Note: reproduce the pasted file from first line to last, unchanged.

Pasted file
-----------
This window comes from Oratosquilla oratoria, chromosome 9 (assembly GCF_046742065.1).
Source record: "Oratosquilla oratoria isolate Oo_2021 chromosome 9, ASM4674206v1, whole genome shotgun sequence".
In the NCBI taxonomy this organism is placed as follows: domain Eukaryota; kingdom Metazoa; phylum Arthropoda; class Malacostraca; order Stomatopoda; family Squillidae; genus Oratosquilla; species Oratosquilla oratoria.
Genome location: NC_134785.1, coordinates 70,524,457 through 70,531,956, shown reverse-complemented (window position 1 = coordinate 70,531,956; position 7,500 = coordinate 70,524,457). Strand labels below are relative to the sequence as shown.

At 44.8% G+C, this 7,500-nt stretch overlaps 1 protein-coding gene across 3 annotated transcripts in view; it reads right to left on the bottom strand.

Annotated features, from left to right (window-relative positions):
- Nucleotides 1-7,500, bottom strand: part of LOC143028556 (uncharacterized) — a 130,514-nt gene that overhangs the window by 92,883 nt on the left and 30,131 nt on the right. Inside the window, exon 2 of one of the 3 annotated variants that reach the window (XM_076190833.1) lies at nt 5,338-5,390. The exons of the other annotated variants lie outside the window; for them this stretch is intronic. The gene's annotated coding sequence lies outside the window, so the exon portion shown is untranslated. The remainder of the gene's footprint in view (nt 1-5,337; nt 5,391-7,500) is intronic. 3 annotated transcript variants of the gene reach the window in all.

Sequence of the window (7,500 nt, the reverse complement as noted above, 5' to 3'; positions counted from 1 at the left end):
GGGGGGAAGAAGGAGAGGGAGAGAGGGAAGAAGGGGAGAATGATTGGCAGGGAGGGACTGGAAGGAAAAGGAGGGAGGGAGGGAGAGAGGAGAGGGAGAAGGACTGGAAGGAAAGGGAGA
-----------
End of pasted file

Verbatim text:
This window comes from Oratosquilla oratoria, chromosome 9 (assembly GCF_046742065.1).
Source record: "Oratosquilla oratoria isolate Oo_2021 chromosome 9, ASM4674206v1, whole genome shotgun sequence".
In the NCBI taxonomy this organism is placed as follows: domain Eukaryota; kingdom Metazoa; phylum Arthropoda; class Malacostraca; order Stomatopoda; family Squillidae; genus Oratosquilla; species Oratosquilla oratoria.
Genome location: NC_134785.1, coordinates 70,524,457 through 70,531,956, shown reverse-complemented (window position 1 = coordinate 70,531,956; position 7,500 = coordinate 70,524,457). Strand labels below are relative to the sequence as shown.

At 44.8% G+C, this 7,500-nt stretch overlaps 1 protein-coding gene across 3 annotated transcripts in view; it reads right to left on the bottom strand.

Annotated features, from left to right (window-relative positions):
- Nucleotides 1-7,500, bottom strand: part of LOC143028556 (uncharacterized) — a 130,514-nt gene that overhangs the window by 92,883 nt on the left and 30,131 nt on the right. Inside the window, exon 2 of one of the 3 annotated variants that reach the window (XM_076190833.1) lies at nt 5,338-5,390. The exons of the other annotated variants lie outside the window; for them this stretch is intronic. The gene's annotated coding sequence lies outside the window, so the exon portion shown is untranslated. The remainder of the gene's footprint in view (nt 1-5,337; nt 5,391-7,500) is intronic. 3 annotated transcript variants of the gene reach the window in all.

Sequence of the window (7,500 nt, the reverse complement as noted above, 5' to 3'; positions counted from 1 at the left end):
GGGGGGAAGAAGGAGAGGGAGAGAGGGAAGAAGGGGAGAATGATTGGCAGGGAGGGACTGGAAGGAAAAGGAGGGAGGGAGGGAGAGAGGAGAGGGAGAAGGACTGGAAGGAAAGGGAGA